There may not be organized resistance, but powerful interests voiced opposition to the reform when proponents tried to pass a similar measure through the Legislature. Chief among them were Versant Power, which is owned by a Canadian corporation, Hydro-Quebec, the Maine State Chamber of Commerce and the Maine Forest Products Council.
Many of those entities will be major players in those referendums. Whether they spend their energy on this one is yet to be determined.
Pat Strauch, the executive director of the Maine Forest Products Council, said his organization still remembers the battles over competing clear-cutting referendums in the 1990s, when environmentalists and forest products groups fought over how to harvest timber in the North Woods. Neither option passed.
Strauch said he does not plan to be a lead opponent on the campaign finance question yet, but noted the council’s membership is made up of several entities with foreign ownership who are investing in the industry. How concerned they are about the referendum’s chances may spur in their involvement, he said.
“We want to make sure they have the ability to protect their business interests,” he said.
Mark Brewer, a political scientist professor at University of Maine, said those interests may not win out against a message of keeping outside political money out of politics, especially when some of those interests are not particularly popular.
“If you were going to ask people if foreign money should influence elections, they’d say no,” he said.
A consumer-owned utility would change Maine’s energy landscape. Opponents want to defeat it — or at least put up roadblocks to the sale.
As Mainers continue to see electricity rates increase and their frustration with their utilities continue, a question of whether to establish a consumer-owned utility will likely be the most expensive campaign this season.
Opponents and supporters of creating a consumer-owned utility formed in early 2021, when former Rep. Seth Berry, D-Bowdoinham, introduced a bill to make that happen in the Legislature. The bill passed through both chambers but was vetoed by Mills. The spending kicked up in earnest last fall, according to campaign finance documents.
Since then, $341,976 has been spent to support and $6.9 million to oppose the creation of the Pine Tree Power Co. Opposition spending is overwhelmingly coming from Avangrid and Enmax, Versant’s owner.
Also in play is a counter ballot measure that would require voter approval for any government bonding over $1 billion. Signatures for that were submitted in late December.
But Willy Ritch, who helms No Blank Checks — a committee dedicated to promoting that question — said that referendum is not nearly as high a priority as advocating against the consumer-owned utility through Maine Affordable Energy Coalition, the Avangrid-funded committee Ritch also leads. No opposition has been formed against that initiative.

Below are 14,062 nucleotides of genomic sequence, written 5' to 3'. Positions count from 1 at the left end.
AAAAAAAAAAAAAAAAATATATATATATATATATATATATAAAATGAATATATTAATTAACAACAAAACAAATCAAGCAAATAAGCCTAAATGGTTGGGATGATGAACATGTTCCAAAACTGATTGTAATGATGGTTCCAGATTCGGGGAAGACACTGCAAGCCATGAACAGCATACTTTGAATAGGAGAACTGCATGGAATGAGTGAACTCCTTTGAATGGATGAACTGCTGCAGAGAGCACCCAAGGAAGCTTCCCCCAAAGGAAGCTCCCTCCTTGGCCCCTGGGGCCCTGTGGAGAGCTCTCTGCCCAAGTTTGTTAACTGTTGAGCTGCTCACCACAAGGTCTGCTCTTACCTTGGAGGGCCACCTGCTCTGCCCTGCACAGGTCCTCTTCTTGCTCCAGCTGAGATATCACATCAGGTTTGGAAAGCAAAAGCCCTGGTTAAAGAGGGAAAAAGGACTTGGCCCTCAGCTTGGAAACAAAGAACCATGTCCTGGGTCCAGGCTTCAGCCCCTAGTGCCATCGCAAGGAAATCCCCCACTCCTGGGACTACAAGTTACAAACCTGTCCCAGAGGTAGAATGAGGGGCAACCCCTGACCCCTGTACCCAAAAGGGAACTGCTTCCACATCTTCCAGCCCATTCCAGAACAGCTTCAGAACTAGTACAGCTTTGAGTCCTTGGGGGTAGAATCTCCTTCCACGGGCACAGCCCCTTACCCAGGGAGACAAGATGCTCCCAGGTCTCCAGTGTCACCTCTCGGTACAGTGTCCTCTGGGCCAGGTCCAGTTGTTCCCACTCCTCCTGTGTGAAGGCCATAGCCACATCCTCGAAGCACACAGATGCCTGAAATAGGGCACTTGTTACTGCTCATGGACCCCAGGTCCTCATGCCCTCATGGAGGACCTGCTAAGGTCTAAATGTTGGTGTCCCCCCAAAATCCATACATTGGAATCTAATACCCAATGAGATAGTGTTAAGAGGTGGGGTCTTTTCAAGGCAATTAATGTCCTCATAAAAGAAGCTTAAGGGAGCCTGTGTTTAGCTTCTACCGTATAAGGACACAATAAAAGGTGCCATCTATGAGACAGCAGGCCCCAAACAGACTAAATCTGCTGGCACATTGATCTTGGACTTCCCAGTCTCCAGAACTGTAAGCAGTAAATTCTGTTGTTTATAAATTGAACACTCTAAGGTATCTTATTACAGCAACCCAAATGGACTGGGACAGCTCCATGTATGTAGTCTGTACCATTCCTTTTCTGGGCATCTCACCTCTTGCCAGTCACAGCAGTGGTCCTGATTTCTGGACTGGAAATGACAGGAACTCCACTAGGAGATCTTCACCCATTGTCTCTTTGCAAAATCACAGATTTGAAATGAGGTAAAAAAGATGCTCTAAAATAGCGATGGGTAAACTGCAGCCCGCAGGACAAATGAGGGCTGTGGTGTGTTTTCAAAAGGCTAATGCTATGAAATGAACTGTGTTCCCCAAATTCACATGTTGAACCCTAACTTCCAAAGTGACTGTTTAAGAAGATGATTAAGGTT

“It’s just common sense,” Ritch said. “Mainers should be able to have the final say on how much money they’re going into debt for.”
The consumer-owned utility question is certainly high stakes: A yes vote would create a nonprofit run by a board of elected officials who would seek financing to buy out CMP and Versant. The measure would likely be challenged by those companies and be tied up in lawsuits for years.
That uncertainty could create challenges for energy investments in the long run, opponents say. It has brought together the Maine State Chamber of Commerce, several unions and mayors in opposition.
B.J. McCollister, a spokesperson for Enmax’s opposition committee, Maine Energy Progress, said the coalition will be a strong asset going into the next year. But the price tag associated with the buyout is also a main argument.
“There’s countless reasons to oppose this takeover, but we’re very focused on the fact that it’s a $13.5 billion takeover,” he said.
Supporters have argued the utilities are worth a quarter of that figure. They also say the No Blank Checks referendum will not affect Pine Tree Power because it will seek a different kind of bonding targeted in the other measure.
But cost is an important part of their argument, too — Andrew Blunt, the executive director of Our Power, said having a nonprofit-run utility would remove the profit motivations regular utilities have as part of their operating needs and keep customers’ money within the state. He also said having a board with public meetings will keep Pine Tree Power more transparent and accountable to customers about their cost, and allow for better investment in electrical infrastructure.
And although the high cost of heating oil and electricity is hurting Mainers — a rate hike for both Versant and CMP went into effect this month — Sen. Nicole Grohoski, D-Ellsworth, said the economic climate drives that message home.
“The high energy costs we’re experiencing are happening now, not down the road,” she said.
How much the economic situation changes in the next year could drastically affect voters’ view on the referendum, Brewer said. It could be enough, compounded with people’s continuing frustration with Maine’s big utilities, to cinch a victory. But the complexity of the question — its legislation is 15 pages long — could also work against them in a referendum campaign.
As for whether money will make a difference, Brewer said the lopsided spending in the CMP referendum shows ad buys can only go so far in winning public support.
“Simply outspending your opponent doesn’t always mean you’re going to win,” he said. “If you’re facing a situation where each side is adequately funded to do what they need to do, it doesn’t matter who is spending more at the end of the day.”